That would have to be my old Northeast/Northern Midwest mentality talking again. I’ve been living in Seattle for three years, and my mindset hasn’t quite shifted all the way to the Pacific Northwest setting. If it had, I wouldn’t have bothered going in. But the hard part of the day beckoned, and now I had to set out on my Hell-on-Earth-frozen-over journey back home. A consistent falling of packing snow is treacherous in Seattle, and every driver in the city reacts accordingly. The I-5 traffic was moving extra slow, EVERYONE was trying to get home at the same time, and when I made it to the bus stop, I ran into a long line. Now, I’m hard-pressed for how much of a failure Soundtransit was in the moment. On the one hand, it successfully increased its bus frequency in spite of the ongoing traffic. I saw seven of their busses roll by in the hour I spent at the bus stop; an hour usually means three busses at peak travel times. On the other, only two of those busses let anyone at my stop on at all, and only a couple of people got off. The busses that let riders off didn’t let anyone on. Every bus was so packed that I started trying to think of alternatives, and other people in line had the same idea. The line got shorter, alright. But that was because random wannabe passengers were getting fed up and dropping out. I had to wait, though, because I didn’t have any alternatives.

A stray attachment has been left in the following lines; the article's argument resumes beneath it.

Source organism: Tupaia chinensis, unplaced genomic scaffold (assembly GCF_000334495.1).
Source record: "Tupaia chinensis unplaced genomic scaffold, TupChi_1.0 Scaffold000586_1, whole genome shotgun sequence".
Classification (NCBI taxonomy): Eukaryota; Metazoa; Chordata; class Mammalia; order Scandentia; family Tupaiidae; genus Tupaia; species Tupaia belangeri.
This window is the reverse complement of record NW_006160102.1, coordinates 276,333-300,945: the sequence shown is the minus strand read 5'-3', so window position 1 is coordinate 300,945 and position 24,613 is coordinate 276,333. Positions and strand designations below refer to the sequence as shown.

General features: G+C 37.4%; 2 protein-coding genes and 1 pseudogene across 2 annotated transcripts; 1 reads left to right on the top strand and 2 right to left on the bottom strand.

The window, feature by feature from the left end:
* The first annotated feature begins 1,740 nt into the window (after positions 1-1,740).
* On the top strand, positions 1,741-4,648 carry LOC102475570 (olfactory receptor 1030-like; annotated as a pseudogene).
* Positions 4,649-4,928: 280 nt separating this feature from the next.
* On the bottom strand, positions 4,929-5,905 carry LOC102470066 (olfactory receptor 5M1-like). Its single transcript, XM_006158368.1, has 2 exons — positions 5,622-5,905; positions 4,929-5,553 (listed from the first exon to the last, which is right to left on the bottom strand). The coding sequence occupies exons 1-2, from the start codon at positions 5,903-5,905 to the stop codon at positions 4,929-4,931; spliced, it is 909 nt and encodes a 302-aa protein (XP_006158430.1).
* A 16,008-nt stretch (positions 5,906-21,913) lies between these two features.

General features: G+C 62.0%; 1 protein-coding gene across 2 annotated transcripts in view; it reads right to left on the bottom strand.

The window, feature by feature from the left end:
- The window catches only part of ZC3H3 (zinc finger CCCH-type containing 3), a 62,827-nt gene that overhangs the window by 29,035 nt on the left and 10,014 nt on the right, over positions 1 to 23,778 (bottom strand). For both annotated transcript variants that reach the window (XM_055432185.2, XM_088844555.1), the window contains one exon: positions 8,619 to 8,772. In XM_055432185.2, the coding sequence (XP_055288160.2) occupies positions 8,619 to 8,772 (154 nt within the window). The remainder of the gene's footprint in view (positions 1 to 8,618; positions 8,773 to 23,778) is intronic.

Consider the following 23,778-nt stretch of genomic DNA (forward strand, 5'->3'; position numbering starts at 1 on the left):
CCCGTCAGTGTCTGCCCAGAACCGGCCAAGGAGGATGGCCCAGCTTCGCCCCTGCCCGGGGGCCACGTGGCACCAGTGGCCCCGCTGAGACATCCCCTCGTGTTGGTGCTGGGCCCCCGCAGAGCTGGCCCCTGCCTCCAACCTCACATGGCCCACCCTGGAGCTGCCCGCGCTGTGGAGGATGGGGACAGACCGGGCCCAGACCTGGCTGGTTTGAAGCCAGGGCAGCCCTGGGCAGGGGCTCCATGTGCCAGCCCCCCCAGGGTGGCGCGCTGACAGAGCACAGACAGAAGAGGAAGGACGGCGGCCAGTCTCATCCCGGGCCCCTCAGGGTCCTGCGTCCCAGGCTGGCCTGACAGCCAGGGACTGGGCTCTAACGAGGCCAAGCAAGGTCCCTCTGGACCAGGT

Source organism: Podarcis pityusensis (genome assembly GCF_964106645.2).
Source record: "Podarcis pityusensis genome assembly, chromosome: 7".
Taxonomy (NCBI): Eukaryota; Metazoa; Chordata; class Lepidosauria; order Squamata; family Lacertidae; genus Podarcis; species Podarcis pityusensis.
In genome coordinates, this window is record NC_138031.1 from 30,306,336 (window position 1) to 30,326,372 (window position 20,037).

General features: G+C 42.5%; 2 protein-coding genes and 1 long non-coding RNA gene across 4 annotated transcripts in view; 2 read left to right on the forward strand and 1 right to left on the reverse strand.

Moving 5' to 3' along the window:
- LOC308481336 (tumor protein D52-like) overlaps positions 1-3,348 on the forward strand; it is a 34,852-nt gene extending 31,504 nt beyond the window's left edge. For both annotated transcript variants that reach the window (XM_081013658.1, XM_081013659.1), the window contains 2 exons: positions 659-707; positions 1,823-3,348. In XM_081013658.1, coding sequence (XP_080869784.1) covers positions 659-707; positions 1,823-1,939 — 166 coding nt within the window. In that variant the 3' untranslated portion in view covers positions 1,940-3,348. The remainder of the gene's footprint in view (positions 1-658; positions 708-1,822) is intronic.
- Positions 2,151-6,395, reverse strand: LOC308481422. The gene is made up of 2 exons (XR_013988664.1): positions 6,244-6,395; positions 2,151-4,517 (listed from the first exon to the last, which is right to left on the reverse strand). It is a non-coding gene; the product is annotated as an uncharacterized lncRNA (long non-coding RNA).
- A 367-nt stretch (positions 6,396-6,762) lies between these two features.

Seattle-area public transit is a mess of several agencies, all of which are terrible. The main agency that serves my area in Snohomish County is Community Transit, which can’t keep up with anything even when traffic is light and moving at a fast pace. They were supposed to be serving their full compliment of bus routes during this winter storm, and as usual, they were failing. I saw two of their busses roll by in an hour, and both were 860s, which didn’t take me to the stop I needed. People in line were so desperate that they were just getting on any random bus in order to get to a location where they could connect with a bus which could get them where they needed to go. But the driver on that second 860 had obviously overheard a few complaints, and he did something which will forever make him a Saint in my mind: He leaned off his bus, asked who was going to the very stop I needed to reach, and said he could make that place an extra stop without any problems.
I’ve owned my current sneakers for over a year, and they were soaked entirely through. I was cold and wet and getting worried. I quickly spoke up, got on the bus, and let myself feel crammed as the bus made its way north. I’m not much for crowds, especially when they’re tossed like sardines into a moving vehicle. But all things considered, I got home, and I got home in a fairly timely way. After I got off the bus, in fact, traffic on 99 in Snohomish County had let up to enough of an extent that I could make my final grocery stop on the way home, like I had originally planned.
So now there’s not much to do other than wait. Wait for the snow to subside enough for me to get back out, wait for signs of life to how back up in the neighborhood. And, perhaps most importantly, to curse myself for having the Rust Belt mentality of NEEDING to show, no matter the possible cost. My father, year ago, talked about possibly buying a trailer for his car to haul to work during winter storms. That doesn’t sound like such a bad idea now.